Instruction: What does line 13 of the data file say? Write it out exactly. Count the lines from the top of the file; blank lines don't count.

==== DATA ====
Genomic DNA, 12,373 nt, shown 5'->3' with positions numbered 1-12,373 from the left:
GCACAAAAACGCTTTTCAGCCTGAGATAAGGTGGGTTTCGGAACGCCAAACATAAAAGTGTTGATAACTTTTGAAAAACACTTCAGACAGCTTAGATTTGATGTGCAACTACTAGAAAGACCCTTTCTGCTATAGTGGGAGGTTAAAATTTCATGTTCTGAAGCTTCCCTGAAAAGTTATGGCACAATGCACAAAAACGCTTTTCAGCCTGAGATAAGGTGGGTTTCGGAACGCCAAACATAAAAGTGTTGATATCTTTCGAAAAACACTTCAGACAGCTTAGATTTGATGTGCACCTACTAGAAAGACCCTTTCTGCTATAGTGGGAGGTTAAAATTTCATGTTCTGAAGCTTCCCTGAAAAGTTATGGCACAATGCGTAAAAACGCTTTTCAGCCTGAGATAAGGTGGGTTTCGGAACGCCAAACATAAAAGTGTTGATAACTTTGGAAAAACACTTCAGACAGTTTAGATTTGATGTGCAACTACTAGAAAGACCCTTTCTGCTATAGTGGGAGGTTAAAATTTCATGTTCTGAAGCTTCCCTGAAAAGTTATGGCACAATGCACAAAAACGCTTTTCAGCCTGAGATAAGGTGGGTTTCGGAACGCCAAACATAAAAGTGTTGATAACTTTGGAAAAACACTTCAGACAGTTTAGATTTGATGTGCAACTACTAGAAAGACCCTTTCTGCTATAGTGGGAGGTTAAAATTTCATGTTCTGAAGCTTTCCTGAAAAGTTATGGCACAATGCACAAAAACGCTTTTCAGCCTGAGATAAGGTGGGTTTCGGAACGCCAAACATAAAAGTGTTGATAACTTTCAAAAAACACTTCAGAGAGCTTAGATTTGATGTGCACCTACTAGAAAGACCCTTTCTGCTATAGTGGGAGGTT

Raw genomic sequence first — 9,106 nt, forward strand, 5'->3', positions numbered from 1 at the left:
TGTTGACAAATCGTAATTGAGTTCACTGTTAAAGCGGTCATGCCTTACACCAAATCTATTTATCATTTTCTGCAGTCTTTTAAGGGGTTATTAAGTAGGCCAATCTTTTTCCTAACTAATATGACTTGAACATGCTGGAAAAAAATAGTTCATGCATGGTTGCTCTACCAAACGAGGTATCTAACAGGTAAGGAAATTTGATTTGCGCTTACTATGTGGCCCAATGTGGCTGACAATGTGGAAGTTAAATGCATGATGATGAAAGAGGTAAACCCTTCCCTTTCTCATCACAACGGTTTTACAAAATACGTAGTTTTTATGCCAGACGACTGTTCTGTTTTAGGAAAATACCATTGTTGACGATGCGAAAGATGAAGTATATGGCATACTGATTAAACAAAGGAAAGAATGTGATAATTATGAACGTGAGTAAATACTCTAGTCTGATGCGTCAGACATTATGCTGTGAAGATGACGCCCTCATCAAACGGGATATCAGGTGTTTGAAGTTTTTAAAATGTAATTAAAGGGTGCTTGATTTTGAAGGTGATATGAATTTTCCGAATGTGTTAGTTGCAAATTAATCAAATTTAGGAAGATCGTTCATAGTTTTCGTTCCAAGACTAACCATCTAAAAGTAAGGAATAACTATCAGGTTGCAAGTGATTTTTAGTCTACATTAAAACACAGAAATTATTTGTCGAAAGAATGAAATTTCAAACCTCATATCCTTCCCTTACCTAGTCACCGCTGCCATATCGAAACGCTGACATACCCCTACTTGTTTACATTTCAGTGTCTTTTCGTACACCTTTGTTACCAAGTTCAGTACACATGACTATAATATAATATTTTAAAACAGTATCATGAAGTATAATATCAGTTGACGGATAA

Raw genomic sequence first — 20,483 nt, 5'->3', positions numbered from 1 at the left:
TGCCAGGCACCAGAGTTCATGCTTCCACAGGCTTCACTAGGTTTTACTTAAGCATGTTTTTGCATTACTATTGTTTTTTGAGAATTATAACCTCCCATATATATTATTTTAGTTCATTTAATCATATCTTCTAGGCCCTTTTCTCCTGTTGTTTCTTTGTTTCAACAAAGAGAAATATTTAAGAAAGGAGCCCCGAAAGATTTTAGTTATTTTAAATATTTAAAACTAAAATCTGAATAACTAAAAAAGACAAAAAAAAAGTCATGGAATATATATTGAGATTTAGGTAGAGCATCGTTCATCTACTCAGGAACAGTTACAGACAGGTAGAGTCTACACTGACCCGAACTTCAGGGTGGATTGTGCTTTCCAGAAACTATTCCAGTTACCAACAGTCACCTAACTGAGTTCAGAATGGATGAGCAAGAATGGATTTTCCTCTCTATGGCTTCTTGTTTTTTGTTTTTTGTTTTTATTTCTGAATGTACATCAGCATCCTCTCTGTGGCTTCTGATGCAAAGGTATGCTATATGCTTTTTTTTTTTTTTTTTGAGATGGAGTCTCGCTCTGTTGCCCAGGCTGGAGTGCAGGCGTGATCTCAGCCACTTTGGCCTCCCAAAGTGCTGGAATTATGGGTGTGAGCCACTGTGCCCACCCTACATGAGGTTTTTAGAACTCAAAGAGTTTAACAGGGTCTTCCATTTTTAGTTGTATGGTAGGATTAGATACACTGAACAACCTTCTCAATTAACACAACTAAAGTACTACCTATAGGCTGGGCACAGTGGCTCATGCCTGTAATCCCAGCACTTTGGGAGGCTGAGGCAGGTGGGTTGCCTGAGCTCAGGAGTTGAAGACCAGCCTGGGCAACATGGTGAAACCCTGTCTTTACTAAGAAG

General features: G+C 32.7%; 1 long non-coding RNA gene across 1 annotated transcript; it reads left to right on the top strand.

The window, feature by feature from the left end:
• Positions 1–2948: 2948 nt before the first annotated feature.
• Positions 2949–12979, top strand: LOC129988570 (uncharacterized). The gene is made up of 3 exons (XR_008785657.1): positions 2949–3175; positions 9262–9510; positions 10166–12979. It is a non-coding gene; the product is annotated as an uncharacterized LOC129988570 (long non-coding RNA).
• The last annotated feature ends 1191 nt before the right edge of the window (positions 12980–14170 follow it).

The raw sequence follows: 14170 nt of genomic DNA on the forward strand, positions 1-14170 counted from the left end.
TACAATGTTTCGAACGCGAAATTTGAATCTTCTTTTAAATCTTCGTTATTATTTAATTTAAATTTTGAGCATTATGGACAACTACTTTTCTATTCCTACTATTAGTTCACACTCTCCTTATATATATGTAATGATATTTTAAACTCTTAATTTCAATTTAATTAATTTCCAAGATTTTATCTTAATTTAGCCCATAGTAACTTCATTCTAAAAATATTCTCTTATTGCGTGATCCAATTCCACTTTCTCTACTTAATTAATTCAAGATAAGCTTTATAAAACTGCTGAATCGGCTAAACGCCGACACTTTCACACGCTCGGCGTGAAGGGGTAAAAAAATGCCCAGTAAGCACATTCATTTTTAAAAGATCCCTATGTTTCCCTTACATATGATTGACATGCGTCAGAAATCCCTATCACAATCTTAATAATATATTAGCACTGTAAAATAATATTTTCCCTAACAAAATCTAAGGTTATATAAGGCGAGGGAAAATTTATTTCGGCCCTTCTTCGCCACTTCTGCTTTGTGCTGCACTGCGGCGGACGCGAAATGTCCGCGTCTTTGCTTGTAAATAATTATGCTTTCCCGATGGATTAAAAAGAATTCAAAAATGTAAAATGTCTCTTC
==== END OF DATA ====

TACAATGTTTCGAACGCGAAATTTGAATCTTCTTTTAAATCTTCGTTATTATTTAATTTAAATTTTGAGCATTATGGACAACTACTTTTCTATTCCTACTATTAGTTCACACTCTCCTTATATATATGTAATGATATTTTAAACTCTTAATTTCAATTTAATTAATTTCCAAGATTTTATCTTAATTTAGCCCATAGTAACTTCATTCTAAAAATATTCTCTTATTGCGTGATCCAATTCCACTTTCTCTACTTAATTAATTCAAGATAAGCTTTATAAAACTGCTGAATCGGCTAAACGCCGACACTTTCACACGCTCGGCGTGAAGGGGTAAAAAAATGCCCAGTAAGCACATTCATTTTTAAAAGATCCCTATGTTTCCCTTACATATGATTGACATGCGTCAGAAATCCCTATCACAATCTTAATAATATATTAGCACTGTAAAATAATATTTTCCCTAACAAAATCTAAGGTTATATAAGGCGAGGGAAAATTTATTTCGGCCCTTCTTCGCCACTTCTGCTTTGTGCTGCACTGCGGCGGACGCGAAATGTCCGCGTCTTTGCTTGTAAATAATTATGCTTTCCCGATGGATTAAAAAGAATTCAAAAATGTAAAATGTCTCTTC